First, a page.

HDMI 2.1 Receivers Can’t Pass 4K/120 Hz Content from NVIDIA GeForce RTX 30 Series GPUs and Xbox Series X Due to Major Chipset Bug

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Image: Denon

If you’re thinking of spending big bucks on a shiny, new HDMI 2.1-compatible receiver, forget about it. Following a report from German publication Heise, at least two manufacturers have confirmed that newer receivers are crippled by a major Panasonic chipset bug that prevents proper pass-through of high bit-rate content (e.g., 4K/120 Hz, 8K/60 Hz) with certain devices.

Some of the victims reportedly include NVIDIA’s GeForce RTX 30 Series graphics cards, as well as Microsoft’s new flagship console, the Xbox Series X. Strangely, the bug doesn’t seem to affect the PlayStation 5.

We’re not sure what NVIDIA and Microsoft’s devices are doing differently, but some believe that it has something to do with the way they’re utilizing HDMI’s Fixed Rate Link (FRL) protocol to output an image.

Audioholics has shared two statements that they’ve received from Sound United Response (owners of the Denon and Marantz brands) and Yamaha, which we’ve copied below.

Official Sound United Response Regarding the HDMI 2.1 Chipset Bug:

Some new gaming source devices that support 4K/120Hz output may not work fully with Denon (or Marantz) 8K AVRs. You may discover this incompatibility issue due to a HDMI chipset mismatch between the devices. When the affected system is connected to the AVR via 8K HDMI input and set to output at 4K/120Hz, and the AVR’s 4K Signal Format option is set to “8K Enhanced,” you may not see the system’s source video on their display, and may not hear the system’s source audio processed through the AVR. This problem is only present when a display that supports 4K/120Hz is used.

We are currently investigating the issue further and will offer a permanent solution at a later date. Meanwhile, we would like to provide a couple workarounds to prevent the issue in its current state:

You can connect the system to the display directly via HDMI and use the display’s ARC/eARC functionality to feed the native audio back to the AVR using the connected HDMI cable between the AVR and display. This will allow users to decode the native audio format sent from the source. With this method, the display’s CEC/ARC option must be enabled as well as the AVR’s HDMI Control and/or the AVR’s ARC option. In the AVR, this option is located within the GUI under “Video – HDMI Setup.”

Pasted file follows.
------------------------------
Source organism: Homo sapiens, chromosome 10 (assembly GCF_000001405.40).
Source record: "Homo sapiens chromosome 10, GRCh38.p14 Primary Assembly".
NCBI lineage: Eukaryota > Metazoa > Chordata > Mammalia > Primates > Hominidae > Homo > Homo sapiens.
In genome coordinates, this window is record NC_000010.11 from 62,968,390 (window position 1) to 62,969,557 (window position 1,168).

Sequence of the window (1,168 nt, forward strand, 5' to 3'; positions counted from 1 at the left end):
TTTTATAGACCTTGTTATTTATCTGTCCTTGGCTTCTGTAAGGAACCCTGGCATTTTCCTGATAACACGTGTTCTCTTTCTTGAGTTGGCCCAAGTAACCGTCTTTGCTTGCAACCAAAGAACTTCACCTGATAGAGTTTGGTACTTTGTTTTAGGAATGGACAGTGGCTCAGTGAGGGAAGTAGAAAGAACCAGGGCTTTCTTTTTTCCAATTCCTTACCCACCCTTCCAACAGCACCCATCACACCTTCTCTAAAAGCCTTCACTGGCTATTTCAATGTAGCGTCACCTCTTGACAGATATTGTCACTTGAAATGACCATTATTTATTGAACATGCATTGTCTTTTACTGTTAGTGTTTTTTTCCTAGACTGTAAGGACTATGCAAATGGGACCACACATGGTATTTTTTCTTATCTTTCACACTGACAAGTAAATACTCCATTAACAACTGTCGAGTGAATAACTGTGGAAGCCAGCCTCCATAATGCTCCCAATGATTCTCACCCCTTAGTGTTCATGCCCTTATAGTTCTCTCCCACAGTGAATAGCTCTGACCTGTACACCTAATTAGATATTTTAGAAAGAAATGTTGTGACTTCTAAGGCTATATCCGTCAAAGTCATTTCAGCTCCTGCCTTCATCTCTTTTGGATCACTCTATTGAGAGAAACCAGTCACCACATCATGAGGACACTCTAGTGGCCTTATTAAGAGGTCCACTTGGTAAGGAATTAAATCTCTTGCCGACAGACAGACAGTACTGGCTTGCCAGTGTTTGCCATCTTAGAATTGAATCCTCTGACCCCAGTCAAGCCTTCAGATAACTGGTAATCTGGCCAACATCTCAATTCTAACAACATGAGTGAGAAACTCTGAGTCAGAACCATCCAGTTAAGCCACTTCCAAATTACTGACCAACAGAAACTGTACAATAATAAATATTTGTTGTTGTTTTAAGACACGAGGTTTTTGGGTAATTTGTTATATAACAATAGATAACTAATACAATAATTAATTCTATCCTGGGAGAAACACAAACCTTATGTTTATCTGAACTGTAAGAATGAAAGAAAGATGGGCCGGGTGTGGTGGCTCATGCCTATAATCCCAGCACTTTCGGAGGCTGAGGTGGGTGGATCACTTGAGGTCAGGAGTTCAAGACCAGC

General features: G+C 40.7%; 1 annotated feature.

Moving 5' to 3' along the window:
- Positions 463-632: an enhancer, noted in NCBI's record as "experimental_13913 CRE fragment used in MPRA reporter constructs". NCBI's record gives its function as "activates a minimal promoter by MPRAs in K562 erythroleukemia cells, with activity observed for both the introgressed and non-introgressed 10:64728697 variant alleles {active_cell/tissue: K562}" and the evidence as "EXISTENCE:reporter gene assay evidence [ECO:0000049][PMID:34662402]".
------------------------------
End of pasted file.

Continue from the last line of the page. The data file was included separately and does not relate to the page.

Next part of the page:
Another workaround is to leave or change the source’s video output to 4K/60Hz instead of 4K/120Hz until a permanent solution is available. This will ensure reliable communication between the source, the AVR and the display. The source’s default is set to output at 4K/60Hz, so if no change was initiated out of the box, then nothing further needs to be done.

We apologize for this inconvenience and we are currently working tirelessly to release a permanent solution so you can enjoy the 4K/120Hz experience using the latest sources with your AVR. We will have an update soon regarding the timeline of a permanent solution. We appreciate your patience.

Official Yamaha Response Regarding the HDMI 2.1 Chipset Bug:

As we test and explore new gaming system capabilities and the latest HDMI specifications, we will provide guidance on our website to help new and future customers with the compatibility of our latest AV receivers. We will certainly provide you with an update in the near-term.

We’re hearing that this chipset bug is impossible to fix with a simple software update, so those of you who are unlucky enough to have already bought an HDMI 2.1 receiver should be prepared to box them back up for shipping. A board replacement will likely be required.

Tsing Mui
News poster at The FPS Review.

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